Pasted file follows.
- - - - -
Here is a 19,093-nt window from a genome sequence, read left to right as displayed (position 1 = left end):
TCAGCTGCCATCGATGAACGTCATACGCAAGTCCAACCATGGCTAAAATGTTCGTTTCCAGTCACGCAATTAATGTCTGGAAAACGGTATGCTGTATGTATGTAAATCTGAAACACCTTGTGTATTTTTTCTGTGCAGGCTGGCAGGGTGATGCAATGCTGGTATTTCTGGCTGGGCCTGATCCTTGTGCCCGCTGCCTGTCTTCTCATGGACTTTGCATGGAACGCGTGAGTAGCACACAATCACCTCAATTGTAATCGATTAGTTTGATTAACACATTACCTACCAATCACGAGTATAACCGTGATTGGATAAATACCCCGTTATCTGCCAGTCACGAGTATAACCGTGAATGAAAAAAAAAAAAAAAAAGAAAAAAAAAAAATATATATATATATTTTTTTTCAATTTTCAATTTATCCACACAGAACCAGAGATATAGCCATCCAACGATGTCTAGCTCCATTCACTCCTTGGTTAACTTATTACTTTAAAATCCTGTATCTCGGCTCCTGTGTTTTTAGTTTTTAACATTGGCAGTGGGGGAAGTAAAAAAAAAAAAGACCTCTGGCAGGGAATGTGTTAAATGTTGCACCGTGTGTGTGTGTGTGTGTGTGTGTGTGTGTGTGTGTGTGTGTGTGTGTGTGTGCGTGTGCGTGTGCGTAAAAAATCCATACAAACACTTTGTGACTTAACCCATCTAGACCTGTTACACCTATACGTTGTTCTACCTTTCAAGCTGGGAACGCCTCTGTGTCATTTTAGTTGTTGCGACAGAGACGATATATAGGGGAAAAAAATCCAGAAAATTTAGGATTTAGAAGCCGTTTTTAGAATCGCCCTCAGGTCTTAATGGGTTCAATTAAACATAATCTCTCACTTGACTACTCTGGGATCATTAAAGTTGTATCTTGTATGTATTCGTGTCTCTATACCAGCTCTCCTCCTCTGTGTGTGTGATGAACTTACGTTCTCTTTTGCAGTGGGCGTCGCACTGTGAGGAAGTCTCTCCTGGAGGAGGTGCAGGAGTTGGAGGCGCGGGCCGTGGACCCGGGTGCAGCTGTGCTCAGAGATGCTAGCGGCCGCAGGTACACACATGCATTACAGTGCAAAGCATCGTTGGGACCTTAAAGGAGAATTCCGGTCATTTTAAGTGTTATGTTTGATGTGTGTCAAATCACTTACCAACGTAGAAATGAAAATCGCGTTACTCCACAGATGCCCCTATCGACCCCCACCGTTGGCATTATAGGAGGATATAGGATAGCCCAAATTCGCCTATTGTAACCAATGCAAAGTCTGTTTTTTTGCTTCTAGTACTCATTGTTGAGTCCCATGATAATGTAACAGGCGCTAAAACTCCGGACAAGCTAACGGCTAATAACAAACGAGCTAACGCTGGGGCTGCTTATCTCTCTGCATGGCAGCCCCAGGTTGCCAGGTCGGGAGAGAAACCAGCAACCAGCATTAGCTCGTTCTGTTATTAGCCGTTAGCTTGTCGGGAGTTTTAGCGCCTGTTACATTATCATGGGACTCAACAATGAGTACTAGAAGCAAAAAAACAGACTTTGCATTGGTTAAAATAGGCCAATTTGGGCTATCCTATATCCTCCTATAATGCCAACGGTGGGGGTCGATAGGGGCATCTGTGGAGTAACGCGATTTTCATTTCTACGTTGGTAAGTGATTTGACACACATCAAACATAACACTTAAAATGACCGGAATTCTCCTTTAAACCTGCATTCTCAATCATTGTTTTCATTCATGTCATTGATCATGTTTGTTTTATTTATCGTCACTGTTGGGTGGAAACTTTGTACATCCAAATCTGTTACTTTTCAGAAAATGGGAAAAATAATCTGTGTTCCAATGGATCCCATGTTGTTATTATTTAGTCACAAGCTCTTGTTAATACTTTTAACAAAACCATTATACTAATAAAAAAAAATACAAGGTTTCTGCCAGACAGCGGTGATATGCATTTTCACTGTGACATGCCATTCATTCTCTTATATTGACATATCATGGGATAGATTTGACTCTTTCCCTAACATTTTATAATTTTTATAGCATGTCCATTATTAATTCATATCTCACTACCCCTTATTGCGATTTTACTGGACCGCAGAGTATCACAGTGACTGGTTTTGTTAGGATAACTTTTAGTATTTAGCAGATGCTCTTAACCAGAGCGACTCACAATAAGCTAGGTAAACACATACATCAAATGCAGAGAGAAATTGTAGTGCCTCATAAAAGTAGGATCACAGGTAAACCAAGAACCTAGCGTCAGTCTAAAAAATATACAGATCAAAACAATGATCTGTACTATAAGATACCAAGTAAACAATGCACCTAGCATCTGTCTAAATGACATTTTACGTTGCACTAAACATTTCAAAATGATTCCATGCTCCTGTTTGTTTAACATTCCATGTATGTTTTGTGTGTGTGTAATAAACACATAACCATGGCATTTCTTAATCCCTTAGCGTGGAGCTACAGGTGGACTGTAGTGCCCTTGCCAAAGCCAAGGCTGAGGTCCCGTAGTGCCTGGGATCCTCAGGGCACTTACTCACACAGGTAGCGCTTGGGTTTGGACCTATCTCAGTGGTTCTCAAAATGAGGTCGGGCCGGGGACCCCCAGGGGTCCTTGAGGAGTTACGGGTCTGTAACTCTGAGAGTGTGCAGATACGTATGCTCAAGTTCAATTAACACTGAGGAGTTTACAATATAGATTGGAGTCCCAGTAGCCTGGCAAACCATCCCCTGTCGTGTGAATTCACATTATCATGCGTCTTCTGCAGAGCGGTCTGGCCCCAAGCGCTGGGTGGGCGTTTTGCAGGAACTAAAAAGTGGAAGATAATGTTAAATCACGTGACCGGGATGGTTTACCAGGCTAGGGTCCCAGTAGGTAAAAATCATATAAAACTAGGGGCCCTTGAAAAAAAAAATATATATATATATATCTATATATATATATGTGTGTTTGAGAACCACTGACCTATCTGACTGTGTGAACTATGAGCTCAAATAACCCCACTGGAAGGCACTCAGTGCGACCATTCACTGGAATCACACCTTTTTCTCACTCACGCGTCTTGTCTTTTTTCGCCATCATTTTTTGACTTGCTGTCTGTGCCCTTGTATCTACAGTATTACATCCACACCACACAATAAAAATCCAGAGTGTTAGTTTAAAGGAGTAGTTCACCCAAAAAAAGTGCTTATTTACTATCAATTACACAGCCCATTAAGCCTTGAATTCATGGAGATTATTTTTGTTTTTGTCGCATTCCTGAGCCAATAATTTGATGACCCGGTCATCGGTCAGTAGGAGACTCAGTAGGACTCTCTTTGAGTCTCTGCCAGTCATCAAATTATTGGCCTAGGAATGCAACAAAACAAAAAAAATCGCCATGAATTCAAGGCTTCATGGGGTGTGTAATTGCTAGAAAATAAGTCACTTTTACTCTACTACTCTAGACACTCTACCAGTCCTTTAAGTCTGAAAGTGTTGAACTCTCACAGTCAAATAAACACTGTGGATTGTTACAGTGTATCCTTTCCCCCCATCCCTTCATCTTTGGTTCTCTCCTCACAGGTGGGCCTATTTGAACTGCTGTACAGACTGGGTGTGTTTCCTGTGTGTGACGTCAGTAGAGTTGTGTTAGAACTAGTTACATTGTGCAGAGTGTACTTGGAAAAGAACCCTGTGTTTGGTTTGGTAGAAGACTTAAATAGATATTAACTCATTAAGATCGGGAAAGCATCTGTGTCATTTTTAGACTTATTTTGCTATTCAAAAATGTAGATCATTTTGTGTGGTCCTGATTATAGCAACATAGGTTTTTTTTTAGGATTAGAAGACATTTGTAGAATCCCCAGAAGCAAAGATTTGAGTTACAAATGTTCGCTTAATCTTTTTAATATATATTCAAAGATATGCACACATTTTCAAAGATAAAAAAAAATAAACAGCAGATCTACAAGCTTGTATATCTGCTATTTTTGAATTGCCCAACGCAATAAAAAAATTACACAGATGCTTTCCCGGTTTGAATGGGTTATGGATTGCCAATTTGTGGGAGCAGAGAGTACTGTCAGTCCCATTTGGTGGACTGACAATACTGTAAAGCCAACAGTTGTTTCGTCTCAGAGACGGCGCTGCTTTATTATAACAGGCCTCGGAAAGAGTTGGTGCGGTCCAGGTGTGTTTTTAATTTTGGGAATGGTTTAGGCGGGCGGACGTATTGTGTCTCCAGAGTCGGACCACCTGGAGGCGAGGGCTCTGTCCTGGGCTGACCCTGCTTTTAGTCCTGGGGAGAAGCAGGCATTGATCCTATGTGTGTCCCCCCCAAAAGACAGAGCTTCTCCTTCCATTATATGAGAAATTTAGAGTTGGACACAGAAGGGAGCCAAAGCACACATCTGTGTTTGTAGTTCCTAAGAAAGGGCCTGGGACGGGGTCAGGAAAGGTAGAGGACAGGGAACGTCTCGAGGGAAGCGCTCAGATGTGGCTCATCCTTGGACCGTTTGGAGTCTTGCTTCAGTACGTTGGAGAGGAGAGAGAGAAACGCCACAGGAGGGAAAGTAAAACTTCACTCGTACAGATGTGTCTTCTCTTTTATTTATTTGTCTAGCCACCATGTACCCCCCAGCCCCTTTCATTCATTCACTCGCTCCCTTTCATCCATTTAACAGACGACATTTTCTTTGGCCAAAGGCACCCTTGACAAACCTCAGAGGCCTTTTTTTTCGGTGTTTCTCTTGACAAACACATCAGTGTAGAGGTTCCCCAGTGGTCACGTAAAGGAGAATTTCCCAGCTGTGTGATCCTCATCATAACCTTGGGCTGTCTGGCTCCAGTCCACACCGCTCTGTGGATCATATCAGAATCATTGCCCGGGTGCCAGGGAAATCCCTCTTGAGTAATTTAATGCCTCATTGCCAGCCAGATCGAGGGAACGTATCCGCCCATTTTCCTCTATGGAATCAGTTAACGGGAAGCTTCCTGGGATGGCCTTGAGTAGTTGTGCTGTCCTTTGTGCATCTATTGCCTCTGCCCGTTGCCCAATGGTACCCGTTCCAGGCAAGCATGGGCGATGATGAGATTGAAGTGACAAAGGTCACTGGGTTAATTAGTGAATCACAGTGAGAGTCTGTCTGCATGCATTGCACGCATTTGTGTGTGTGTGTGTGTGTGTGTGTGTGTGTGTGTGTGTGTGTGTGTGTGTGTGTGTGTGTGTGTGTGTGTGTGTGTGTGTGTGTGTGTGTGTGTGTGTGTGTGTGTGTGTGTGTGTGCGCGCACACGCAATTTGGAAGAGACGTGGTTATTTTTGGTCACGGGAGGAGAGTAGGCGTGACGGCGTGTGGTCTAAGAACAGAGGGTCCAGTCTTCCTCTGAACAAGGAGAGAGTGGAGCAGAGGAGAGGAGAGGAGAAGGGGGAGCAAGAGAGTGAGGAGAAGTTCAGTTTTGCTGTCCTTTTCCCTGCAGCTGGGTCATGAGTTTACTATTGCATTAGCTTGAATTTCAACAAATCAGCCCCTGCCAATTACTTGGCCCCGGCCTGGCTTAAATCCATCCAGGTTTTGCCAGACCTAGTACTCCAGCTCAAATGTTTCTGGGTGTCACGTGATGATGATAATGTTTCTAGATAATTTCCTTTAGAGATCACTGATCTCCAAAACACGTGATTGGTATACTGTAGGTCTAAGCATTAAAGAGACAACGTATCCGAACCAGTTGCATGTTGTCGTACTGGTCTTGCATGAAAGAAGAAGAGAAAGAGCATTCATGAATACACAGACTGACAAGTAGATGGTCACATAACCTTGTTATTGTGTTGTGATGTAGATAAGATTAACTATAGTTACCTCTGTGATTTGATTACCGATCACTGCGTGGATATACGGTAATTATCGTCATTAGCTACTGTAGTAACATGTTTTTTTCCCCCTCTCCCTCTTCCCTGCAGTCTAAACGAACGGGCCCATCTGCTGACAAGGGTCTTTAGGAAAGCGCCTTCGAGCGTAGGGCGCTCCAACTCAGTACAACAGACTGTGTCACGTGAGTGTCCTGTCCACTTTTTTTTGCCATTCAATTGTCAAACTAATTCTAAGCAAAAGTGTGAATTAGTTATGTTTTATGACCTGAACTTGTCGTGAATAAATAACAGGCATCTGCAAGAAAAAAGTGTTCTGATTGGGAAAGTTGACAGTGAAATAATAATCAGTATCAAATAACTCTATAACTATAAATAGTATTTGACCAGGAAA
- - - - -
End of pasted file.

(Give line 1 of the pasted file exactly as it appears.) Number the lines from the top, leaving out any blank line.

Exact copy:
Here is a 19,093-nt window from a genome sequence, read left to right as displayed (position 1 = left end):